Home Business The end of work as we know it: How 2020 has generated a permanent shift in the UK’s working landscape

The end of work as we know it: How 2020 has generated a permanent shift in the UK’s working landscape

by Jackson B

By Morten Petersen, Co-founder of intelligent tech recruitment platform worksome

Covid-19 has completely changed normal behaviour in our day to day lives. People around the world have adapted to the pandemic by social distancing, missing out on seeing family at Christmas and becoming completely comfortable with wearing a mask everyday. But whilst these adaptations were supposed to be temporary, it would be wrong to believe that they’ll simply disappear once a vaccine has rolled out.

Our lives have new rhythms and patterns, and we have come to realise that there are various elements of the “old normal” that we want to eliminate when fabricating our “new normal”.

Take the world of work, for example.  Before the pandemic, 25% of the job adverts on our platform were for remote working; this figure has now escalated to 90%. Remote working has granted people the flexibility to control their own working environment, with no need to waste time commuting or travelling to time consuming meetings. In other words, only when presented with the flexibility of remote working did the UK workforce realise the inflexibility of office-based working.

There has also been a boom in freelancing. According to our own research with over 1000 freelancers, more than 1 in 5 went freelance during the pandemic, with 15% having done so after being made redundant from a permanent role. However, this is not just a temporary shift.  Many report freelancing providing them with more economic security, freedom and a better work-life balance than a permanent role. In fact, 83% of Worksome’s freelancers cannot see themselves ever returning to a permanent job.

Covid-19 has, then, generated a profound and lasting shift in the way that we work. There will not be a mass exodus back into offices once the vaccine is rolled out because people no longer want to work from an office 5-days-a-week when they know that they can be equally as, if not more, productive when working from home.

However, companies such as Facebook and Twitter seem to have interpreted these learnings the wrong way in announcing a permanent move to remote working. We cannot simply transfer a black-and-white preference for office-based work to one for remote work, because there is no one-fits-all solution.

Far from being the “great leveller” as it was initially labelled, Covid-19 highlighted difference and inequality, and these differences manifested themselves in different people’s varying ability to work productively from home. Those with child-care responsibilities, for example, may find it harder to work from home, and other jobs are simply impossible to do remotely.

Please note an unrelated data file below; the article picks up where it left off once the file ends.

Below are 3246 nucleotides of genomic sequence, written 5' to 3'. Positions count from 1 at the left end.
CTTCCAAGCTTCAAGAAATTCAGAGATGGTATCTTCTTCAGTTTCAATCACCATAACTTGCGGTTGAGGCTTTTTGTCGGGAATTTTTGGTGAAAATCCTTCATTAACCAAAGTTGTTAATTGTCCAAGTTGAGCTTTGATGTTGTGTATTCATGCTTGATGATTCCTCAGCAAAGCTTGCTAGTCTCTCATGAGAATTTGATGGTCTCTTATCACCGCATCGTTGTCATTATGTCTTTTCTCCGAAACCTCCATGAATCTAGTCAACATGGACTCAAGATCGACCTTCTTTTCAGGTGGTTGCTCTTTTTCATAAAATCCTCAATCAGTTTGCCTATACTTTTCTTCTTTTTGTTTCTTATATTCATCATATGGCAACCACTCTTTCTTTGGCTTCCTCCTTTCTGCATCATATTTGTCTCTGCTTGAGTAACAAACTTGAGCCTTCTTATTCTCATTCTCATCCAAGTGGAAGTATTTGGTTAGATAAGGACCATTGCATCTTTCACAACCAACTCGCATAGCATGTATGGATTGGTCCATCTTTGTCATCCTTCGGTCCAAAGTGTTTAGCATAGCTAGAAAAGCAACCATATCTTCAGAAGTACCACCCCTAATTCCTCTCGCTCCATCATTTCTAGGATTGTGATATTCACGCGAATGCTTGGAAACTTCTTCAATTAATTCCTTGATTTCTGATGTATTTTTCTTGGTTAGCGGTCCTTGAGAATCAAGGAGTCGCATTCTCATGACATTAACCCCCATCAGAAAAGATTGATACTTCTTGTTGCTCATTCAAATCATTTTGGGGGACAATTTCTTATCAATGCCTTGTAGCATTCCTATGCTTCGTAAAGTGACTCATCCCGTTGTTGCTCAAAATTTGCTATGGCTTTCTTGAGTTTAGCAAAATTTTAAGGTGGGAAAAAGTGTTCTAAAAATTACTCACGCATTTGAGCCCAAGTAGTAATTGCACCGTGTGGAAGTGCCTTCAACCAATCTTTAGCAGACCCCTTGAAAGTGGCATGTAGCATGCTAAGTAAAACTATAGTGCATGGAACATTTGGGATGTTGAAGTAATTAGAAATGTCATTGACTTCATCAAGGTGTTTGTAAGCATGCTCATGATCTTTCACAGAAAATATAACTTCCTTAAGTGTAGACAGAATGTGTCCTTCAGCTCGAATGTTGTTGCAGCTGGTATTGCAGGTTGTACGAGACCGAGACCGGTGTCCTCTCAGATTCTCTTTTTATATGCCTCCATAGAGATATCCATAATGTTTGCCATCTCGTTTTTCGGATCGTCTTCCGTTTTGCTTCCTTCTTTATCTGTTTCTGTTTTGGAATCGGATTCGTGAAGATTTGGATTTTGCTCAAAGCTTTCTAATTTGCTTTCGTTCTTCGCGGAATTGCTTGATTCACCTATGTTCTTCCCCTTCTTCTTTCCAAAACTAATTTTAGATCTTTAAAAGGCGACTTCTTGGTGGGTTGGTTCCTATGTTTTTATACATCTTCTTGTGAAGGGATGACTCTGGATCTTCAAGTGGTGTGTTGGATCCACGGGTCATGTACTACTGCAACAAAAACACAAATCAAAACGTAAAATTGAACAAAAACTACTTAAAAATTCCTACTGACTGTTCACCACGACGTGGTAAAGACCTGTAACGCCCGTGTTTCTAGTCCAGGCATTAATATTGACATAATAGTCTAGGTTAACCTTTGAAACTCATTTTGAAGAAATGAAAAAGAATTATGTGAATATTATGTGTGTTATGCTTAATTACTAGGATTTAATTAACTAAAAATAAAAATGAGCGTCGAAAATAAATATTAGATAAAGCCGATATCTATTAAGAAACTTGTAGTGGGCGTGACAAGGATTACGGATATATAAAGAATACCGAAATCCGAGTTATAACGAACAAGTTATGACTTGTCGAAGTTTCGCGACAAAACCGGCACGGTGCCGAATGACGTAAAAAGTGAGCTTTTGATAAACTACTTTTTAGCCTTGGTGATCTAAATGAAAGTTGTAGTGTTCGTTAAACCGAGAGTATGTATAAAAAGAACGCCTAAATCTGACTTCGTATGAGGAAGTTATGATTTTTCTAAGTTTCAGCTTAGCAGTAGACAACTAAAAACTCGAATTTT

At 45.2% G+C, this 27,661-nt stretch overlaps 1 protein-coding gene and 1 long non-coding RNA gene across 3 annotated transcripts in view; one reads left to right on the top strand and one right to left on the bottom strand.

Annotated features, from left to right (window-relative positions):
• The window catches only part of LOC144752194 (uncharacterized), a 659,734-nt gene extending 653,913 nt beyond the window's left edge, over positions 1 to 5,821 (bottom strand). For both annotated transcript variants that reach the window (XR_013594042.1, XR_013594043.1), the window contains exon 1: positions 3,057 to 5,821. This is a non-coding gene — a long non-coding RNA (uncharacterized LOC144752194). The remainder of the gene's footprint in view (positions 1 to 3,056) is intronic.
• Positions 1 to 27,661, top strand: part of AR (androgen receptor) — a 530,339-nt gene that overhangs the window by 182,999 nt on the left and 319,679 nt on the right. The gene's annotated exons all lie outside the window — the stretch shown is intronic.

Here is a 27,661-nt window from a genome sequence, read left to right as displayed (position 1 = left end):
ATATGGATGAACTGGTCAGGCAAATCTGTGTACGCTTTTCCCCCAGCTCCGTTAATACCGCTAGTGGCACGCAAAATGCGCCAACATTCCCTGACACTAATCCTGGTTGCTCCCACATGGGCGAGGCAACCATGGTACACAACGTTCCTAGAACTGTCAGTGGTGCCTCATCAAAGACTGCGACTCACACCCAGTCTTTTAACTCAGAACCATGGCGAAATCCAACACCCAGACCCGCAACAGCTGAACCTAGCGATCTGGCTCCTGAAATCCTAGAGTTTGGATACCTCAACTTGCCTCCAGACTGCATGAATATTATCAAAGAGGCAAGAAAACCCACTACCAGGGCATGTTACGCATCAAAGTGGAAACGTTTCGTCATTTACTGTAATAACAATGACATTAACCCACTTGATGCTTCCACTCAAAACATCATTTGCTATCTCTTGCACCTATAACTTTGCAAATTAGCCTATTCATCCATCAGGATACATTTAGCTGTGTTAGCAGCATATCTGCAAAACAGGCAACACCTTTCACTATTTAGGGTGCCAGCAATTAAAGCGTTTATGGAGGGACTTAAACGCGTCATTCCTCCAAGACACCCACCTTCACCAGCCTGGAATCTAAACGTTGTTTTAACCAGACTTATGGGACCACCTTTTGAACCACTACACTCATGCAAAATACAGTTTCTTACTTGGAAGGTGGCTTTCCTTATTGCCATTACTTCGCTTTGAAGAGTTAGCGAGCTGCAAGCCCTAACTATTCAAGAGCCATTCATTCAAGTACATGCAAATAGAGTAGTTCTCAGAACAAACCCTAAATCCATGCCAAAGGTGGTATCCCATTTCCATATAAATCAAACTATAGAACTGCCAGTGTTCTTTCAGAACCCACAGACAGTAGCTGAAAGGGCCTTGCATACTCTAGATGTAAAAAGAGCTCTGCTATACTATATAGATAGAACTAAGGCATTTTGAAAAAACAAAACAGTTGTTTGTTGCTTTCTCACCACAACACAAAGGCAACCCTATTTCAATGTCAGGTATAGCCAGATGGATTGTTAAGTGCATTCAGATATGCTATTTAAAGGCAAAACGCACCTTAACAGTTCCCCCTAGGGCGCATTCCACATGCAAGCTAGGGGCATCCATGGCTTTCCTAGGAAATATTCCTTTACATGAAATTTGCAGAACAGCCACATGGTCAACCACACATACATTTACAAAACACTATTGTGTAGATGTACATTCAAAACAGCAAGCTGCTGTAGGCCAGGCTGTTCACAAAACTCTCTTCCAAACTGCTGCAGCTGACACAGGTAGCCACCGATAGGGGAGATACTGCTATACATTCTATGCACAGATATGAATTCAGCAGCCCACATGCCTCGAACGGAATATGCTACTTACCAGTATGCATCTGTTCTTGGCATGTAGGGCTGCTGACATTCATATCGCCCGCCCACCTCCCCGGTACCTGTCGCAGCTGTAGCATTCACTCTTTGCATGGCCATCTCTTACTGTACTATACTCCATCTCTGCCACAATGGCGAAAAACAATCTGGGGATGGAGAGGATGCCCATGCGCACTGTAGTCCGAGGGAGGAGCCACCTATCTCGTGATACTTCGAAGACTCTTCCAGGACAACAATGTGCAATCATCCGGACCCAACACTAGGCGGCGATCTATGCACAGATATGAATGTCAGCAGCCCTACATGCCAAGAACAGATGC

The approach that we need to take is one of flexibility, of empowering employees to make their own choices about how to work. Employers must put trust into their employees to determine their own optimal working style, and give them the resources to put this into practice.

For many employers, this may be easier said than done. It requires a profound shift from the traditional control-based management style adopted by business leaders across the country. Business leaders could ensure that their employees were working to a high standard by having them come into the office every day, monitoring their hours and creating a culture of presenteeism.

When working from home, this becomes impossible. Bosses have had to create a mutual trust between employees and themselves. This new style of leadership is only just becoming a reality, with employers realising that it may actually be more productive than their previous modus-operandi after witnessing the success of remote working over previous months.

Although we know that work is transforming, exactly how it will look is yet to be known. Certainly, Brexit will complicate the UK jobs market. This is particularly the case for freelancers working overseas, who may find themselves entangled in the confusion surrounding working arrangements now that Britain has left the EU. It will almost definitely also affect workers in the UK though; almost half (46%) of our freelancers expect less jobs to be available at the beginning of this year as Brexit will place more pressure on businesses already strained due to Covid-19.

Whilst there may be hurdles and challenges in its way, what is for sure is that work will never look the same. Freelancing and flexible working are on the up, and the make up of the UK workforce will be changing shape over the months and years to come. Whilst the threat of the virus may come to an end with vaccine roll-out, the transformations that it has generated in the way that we work are only just beginning.

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